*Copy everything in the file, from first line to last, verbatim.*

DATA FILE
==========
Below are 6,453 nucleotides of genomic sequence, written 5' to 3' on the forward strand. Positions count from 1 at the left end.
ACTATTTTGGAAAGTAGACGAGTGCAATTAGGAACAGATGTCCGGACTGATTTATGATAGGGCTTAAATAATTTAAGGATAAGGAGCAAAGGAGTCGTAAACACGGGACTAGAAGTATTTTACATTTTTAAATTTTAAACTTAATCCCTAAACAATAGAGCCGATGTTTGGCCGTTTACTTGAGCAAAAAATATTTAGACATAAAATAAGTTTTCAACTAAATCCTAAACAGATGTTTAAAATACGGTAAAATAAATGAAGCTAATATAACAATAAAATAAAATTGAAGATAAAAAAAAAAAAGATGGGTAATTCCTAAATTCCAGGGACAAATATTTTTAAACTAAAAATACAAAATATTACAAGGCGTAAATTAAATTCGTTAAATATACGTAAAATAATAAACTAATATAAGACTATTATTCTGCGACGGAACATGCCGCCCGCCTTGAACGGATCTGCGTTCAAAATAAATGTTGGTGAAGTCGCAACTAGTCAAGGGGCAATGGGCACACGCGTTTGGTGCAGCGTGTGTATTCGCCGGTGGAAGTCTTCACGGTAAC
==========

Below are 6,453 nucleotides of genomic sequence, written 5' to 3' on the forward strand. Positions count from 1 at the left end.
ACTATTTTGGAAAGTAGACGAGTGCAATTAGGAACAGATGTCCGGACTGATTTATGATAGGGCTTAAATAATTTAAGGATAAGGAGCAAAGGAGTCGTAAACACGGGACTAGAAGTATTTTACATTTTTAAATTTTAAACTTAATCCCTAAACAATAGAGCCGATGTTTGGCCGTTTACTTGAGCAAAAAATATTTAGACATAAAATAAGTTTTCAACTAAATCCTAAACAGATGTTTAAAATACGGTAAAATAAATGAAGCTAATATAACAATAAAATAAAATTGAAGATAAAAAAAAAAAAGATGGGTAATTCCTAAATTCCAGGGACAAATATTTTTAAACTAAAAATACAAAATATTACAAGGCGTAAATTAAATTCGTTAAATATACGTAAAATAATAAACTAATATAAGACTATTATTCTGCGACGGAACATGCCGCCCGCCTTGAACGGATCTGCGTTCAAAATAAATGTTGGTGAAGTCGCAACTAGTCAAGGGGCAATGGGCACACGCGTTTGGTGCAGCGTGTGTATTCGCCGGTGGAAGTCTTCACGGTAAC